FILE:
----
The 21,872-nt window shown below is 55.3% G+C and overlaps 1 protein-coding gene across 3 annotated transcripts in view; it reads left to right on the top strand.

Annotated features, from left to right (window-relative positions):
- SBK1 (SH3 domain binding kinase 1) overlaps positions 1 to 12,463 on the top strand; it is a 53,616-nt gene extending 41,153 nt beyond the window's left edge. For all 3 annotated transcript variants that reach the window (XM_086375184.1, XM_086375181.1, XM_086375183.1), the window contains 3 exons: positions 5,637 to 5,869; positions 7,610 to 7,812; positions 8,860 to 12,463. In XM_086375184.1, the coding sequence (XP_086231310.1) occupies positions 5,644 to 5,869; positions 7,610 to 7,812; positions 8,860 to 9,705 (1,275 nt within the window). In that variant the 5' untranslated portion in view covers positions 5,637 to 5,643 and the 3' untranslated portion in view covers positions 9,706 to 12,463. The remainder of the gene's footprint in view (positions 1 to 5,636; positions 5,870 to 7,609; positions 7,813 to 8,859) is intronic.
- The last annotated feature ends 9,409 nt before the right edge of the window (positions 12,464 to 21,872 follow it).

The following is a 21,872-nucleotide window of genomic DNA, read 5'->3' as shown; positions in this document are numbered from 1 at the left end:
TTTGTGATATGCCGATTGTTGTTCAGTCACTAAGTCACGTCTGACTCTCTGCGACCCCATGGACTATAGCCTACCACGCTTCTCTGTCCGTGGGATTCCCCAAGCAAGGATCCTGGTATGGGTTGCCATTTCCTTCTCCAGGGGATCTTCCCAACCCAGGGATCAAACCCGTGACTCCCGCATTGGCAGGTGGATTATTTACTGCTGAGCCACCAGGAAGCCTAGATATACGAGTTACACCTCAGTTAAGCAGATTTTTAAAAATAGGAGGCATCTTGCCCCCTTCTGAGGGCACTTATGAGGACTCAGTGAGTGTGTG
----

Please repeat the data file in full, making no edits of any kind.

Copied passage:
The 21,872-nt window shown below is 55.3% G+C and overlaps 1 protein-coding gene across 3 annotated transcripts in view; it reads left to right on the top strand.

Annotated features, from left to right (window-relative positions):
- SBK1 (SH3 domain binding kinase 1) overlaps positions 1 to 12,463 on the top strand; it is a 53,616-nt gene extending 41,153 nt beyond the window's left edge. For all 3 annotated transcript variants that reach the window (XM_086375184.1, XM_086375181.1, XM_086375183.1), the window contains 3 exons: positions 5,637 to 5,869; positions 7,610 to 7,812; positions 8,860 to 12,463. In XM_086375184.1, the coding sequence (XP_086231310.1) occupies positions 5,644 to 5,869; positions 7,610 to 7,812; positions 8,860 to 9,705 (1,275 nt within the window). In that variant the 5' untranslated portion in view covers positions 5,637 to 5,643 and the 3' untranslated portion in view covers positions 9,706 to 12,463. The remainder of the gene's footprint in view (positions 1 to 5,636; positions 5,870 to 7,609; positions 7,813 to 8,859) is intronic.
- The last annotated feature ends 9,409 nt before the right edge of the window (positions 12,464 to 21,872 follow it).

The following is a 21,872-nucleotide window of genomic DNA, read 5'->3' as shown; positions in this document are numbered from 1 at the left end:
TTTGTGATATGCCGATTGTTGTTCAGTCACTAAGTCACGTCTGACTCTCTGCGACCCCATGGACTATAGCCTACCACGCTTCTCTGTCCGTGGGATTCCCCAAGCAAGGATCCTGGTATGGGTTGCCATTTCCTTCTCCAGGGGATCTTCCCAACCCAGGGATCAAACCCGTGACTCCCGCATTGGCAGGTGGATTATTTACTGCTGAGCCACCAGGAAGCCTAGATATACGAGTTACACCTCAGTTAAGCAGATTTTTAAAAATAGGAGGCATCTTGCCCCCTTCTGAGGGCACTTATGAGGACTCAGTGAGTGTGTG